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  • Playing with Come: A Perverse Response.Adam J. Greteman - 2018 - Educational Philosophy and Theory 50 (14):1572-1573.
  • Intra-Generational Education: Imagining a Post-Age Pedagogy.Joanna Haynes & Karin Murris - 2017 - Educational Philosophy and Theory 49 (10).
    This article discusses the idea of intra-generational education. Drawing on Braidotti’s nomadic subject and Barad’s conception of agency, we consider what intra-generational education might look like ontologically, in the light of critical posthumanism, in terms of natureculture world, nomadism and a vibrant indeterminacy of knowing subjects. In order to explore the idea of intra-generationalism and its pedagogical implications, we introduce four concepts: homelessness, agelessness, playfulness and wakefulness. These may appear improbable in the context of education policy-making today, but they are (...)
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  • Against Methodocentrism in Educational Research.John A. Weaver & Nathan Snaza - 2017 - Educational Philosophy and Theory 49 (11):1055-1065.
    This essay defines and critiques ‘methodocentrism’, the belief that predetermined research methods are the determining factor in the validity and importance of educational research. By examining research in science studies and posthumanism, the authors explain how this methodocentrism disenables research from taking account of problems and non-human actants that are presumed to be of no importance or value in existing social science research methodologies, both qualitative and quantitative. Building from a critique of these methods as profoundly anthropocentric, the authors examine (...)
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  • Deleuze and Guattari’s Language for New Empirical Inquiry.Elizabeth Adams St Pierre - 2017 - Educational Philosophy and Theory 49 (11):1080-1089.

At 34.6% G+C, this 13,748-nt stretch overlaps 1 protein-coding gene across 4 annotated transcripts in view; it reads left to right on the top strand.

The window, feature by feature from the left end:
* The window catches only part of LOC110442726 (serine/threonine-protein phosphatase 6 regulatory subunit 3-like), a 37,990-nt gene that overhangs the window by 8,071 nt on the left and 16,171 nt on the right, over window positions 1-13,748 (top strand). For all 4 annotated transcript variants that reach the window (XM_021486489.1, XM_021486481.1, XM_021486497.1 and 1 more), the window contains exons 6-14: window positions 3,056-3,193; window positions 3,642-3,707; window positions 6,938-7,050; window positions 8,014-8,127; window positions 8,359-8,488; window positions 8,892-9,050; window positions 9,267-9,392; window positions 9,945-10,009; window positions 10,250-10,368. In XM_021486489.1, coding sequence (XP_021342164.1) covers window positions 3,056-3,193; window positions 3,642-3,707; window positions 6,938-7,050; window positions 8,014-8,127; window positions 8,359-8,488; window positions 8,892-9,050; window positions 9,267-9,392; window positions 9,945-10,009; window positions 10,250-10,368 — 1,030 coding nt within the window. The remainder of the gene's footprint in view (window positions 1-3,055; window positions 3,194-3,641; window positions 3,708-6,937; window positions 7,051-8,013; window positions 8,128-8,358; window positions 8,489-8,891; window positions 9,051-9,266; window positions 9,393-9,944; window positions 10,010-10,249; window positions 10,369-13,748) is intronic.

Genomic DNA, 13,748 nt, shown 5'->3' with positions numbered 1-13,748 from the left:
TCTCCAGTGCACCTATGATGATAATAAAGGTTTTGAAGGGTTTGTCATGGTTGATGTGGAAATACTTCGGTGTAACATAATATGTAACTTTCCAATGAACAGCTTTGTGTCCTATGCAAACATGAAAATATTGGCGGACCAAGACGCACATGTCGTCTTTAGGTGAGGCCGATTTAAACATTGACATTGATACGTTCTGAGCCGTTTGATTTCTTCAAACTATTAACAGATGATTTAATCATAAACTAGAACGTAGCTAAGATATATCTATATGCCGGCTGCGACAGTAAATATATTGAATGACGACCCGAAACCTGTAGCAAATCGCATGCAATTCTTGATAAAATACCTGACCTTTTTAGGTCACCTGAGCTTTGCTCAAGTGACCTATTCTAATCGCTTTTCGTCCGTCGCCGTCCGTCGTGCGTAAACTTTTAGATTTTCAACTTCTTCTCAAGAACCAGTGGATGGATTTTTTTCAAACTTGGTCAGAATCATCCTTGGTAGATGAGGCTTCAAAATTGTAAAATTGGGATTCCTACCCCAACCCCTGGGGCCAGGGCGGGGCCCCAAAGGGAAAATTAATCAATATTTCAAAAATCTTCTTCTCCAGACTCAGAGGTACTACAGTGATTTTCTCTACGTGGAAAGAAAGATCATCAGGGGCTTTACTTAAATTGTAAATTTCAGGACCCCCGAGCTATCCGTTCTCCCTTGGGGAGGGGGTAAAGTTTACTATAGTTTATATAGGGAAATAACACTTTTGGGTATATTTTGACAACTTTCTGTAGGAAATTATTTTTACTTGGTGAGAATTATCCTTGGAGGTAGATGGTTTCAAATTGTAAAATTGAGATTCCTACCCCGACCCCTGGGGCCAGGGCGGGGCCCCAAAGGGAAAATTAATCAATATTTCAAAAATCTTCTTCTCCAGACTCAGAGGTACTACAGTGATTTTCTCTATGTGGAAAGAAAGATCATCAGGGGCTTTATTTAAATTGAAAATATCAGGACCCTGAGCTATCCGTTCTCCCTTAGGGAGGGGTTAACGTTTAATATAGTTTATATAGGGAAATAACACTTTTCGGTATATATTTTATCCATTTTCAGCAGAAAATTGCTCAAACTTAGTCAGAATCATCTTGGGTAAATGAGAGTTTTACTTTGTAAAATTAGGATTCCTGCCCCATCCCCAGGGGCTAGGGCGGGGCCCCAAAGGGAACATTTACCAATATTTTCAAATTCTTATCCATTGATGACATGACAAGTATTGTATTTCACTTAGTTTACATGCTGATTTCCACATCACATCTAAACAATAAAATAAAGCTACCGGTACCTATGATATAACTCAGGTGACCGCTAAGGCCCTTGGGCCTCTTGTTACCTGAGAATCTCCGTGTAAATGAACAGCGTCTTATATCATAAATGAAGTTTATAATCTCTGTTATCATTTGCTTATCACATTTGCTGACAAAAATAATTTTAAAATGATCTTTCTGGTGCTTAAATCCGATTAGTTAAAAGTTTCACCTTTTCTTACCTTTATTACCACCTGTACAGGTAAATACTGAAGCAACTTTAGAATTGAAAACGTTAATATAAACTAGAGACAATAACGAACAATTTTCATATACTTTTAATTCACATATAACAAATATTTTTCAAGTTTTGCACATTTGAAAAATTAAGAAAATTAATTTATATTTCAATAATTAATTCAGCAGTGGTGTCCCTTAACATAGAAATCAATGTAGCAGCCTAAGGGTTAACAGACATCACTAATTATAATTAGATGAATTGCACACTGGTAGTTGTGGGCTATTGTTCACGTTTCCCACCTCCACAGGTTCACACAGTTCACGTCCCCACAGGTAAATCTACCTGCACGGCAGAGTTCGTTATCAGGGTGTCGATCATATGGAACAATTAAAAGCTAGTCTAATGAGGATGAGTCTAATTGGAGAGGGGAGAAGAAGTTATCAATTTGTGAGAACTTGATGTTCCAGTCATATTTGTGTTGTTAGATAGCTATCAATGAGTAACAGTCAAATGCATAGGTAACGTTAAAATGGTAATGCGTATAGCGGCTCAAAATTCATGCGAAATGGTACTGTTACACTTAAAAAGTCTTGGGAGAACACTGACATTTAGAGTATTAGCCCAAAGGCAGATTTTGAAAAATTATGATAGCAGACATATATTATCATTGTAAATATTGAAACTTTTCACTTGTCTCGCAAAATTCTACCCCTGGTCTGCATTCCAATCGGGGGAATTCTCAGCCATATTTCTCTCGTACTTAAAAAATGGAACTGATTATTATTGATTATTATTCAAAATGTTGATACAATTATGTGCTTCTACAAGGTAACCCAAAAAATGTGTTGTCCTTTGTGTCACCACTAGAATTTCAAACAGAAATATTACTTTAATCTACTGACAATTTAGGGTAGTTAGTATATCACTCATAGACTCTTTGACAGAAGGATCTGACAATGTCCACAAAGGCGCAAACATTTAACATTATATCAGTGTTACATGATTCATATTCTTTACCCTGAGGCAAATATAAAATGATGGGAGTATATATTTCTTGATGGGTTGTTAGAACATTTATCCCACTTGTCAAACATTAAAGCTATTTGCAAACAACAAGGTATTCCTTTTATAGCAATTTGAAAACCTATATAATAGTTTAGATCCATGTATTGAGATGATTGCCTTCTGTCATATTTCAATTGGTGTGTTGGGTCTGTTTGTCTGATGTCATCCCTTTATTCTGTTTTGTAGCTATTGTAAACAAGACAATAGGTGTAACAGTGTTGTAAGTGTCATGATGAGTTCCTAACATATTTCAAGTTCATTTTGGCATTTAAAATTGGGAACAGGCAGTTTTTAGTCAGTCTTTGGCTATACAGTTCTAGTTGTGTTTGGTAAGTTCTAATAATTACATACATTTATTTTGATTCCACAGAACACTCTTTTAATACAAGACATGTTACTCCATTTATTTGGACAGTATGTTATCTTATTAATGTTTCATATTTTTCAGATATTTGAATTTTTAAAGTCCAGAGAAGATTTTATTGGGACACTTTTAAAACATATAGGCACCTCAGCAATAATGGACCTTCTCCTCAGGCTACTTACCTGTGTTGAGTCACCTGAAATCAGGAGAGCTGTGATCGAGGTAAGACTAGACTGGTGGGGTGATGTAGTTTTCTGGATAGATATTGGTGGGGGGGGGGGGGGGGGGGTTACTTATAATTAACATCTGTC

This paper reviews Deleuze’s theory of language in Logic of Sense, and Deleuze and Guattari’s theory of language in A Thousand Plateaus. In the ontology informed by the Stoics described in those books, human being and language do not exist separately but in a mixture of words and things. The author argues that this flattened ontology of surfaces is incommensurable with the ontology of depth used in conventional humanist qualitative methodology and recommends beginning new empirical inquiry with a concept instead (...)
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  • Public Voices in Pharmaceutical Deliberations: Negotiating “Clinical Benefit” in the FDA’s Avastin Hearing.Christa B. Teston, S. Scott Graham, Raquel Baldwinson, Andria Li & Jessamyn Swift - 2014 - Journal of Medical Humanities 35 (2):149-170.
    This article offers a hybrid rhetorical-qualitative discourse analysis of the FDA’s 2011 Avastin Hearing, which considered the revocation of the breast cancer indication for the popular cancer drug Avastin. We explore the multiplicity of stakeholders, the questions that motivated deliberations, and the kinds of evidence presented during the hearing. Pairing our findings with contemporary scholarship in rhetorical stasis theory, Mol’s construct of multiple ontologies, and Callon, Lascoumes, and Barthe’s “hybrid forums,” we demonstrate that the FDA’s deliberative procedures elides various sources (...)
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  • Preserving the Unpreservable: Docile and Unruly Objects at MoMA.Fernando Domínguez Rubio - 2014 - Theory and Society 43 (6):617-645.
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  • The Struggle Between Liberties and Authorities in the Information Age.Mariarosaria Taddeo - 2015 - Science and Engineering Ethics 21 (5):1125-1138.
    The “struggle between liberties and authorities”, as described by Mill, refers to the tension between individual rights and the rules restricting them that are imposed by public authorities exerting their power over civil society. In this paper I argue that contemporary information societies are experiencing a new form of such a struggle, which now involves liberties and authorities in the cyber-sphere and, more specifically, refers to the tension between cyber-security measures and individual liberties. Ethicists, political philosophers and political scientists have (...)